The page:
Photo by Don Toye.
As most everyone knows, the Ruby on Rails community is relatively small. The number of Rails developers (folks who are using the framework professionally more or less full-time) that we keep track of is just under 10,000 (up from 700 in late 2006). To put this in perspective, our entire world is about the size of a large Ivy’s undergrad enrollment (somewhere between Columbia and Penn, specifically).
If you picked any 5 of these Rails developers out of a hat (or our database) there’s a pretty decent chance that a few of them know each other, and almost a certainty that some have heard of each other. Six degrees of separation doesn’t apply to the Rails community… it’s more like 2.
Although the Rails world is growing (quickly), it remains a relatively tight-knit group of developers bound together by a desire to make web development easier, quicker, and simply better. We love being part of the community and part of what we love about it is its size.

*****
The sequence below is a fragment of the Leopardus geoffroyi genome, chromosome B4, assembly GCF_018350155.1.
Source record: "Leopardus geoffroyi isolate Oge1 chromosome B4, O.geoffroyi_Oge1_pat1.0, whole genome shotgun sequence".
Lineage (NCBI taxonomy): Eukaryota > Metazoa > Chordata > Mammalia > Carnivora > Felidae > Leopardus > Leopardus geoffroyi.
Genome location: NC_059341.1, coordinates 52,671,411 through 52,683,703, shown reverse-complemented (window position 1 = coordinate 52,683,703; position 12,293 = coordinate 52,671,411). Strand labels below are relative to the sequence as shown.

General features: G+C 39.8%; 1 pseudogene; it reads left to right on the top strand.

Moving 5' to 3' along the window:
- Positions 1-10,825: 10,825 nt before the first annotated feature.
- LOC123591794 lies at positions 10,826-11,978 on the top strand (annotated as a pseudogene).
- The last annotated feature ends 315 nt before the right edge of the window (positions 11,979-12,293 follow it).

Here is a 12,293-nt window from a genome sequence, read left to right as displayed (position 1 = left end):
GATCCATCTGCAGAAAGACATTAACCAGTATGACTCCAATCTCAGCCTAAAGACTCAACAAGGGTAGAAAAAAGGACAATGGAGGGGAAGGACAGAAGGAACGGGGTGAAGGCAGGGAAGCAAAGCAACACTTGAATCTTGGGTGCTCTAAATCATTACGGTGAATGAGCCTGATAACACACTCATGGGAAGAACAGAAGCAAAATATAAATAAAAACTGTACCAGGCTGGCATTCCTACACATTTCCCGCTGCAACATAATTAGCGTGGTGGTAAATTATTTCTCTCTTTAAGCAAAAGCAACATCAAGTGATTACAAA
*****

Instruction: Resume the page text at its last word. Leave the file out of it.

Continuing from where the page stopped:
Although we might not know everyone, most developers and Rails shops have either worked with us or been on our radar over the last few years. And we’ve worked with the same people in different roles. We’ve helped employers hire for their startups, and then helped them find a new gig when their company shut down. We’ve placed developers who later move on to start their own organization and ask for our help to scale the team. Rails developers move around pretty frequently and often run into people they’ve worked with in the past under a different role; employer, employee, or client.
The point of all this? Be nice. Don’t be a jerk. And don’t burn bridges. It will come back to haunt you.
So don’t write a blog post blasting that guy who gave a talk at RubyConf that you thought was less-than-mediocre. Guess what? He may be your coworker someday. Or your boss/employee/client/etc. And his skills will have likely improved in the interim.
We’re all for being honest and having good-natured debates to push the future of Ruby and Rails forward. What we’re not for is being a jerk for the sake of it. It’s a small, generally nice, friendly, and supportive Ruby on Rails world. After all, isn’t the openness and collaboration of Rails part of what makes this community so cool? Let’s keep it that way.
Who’s with us?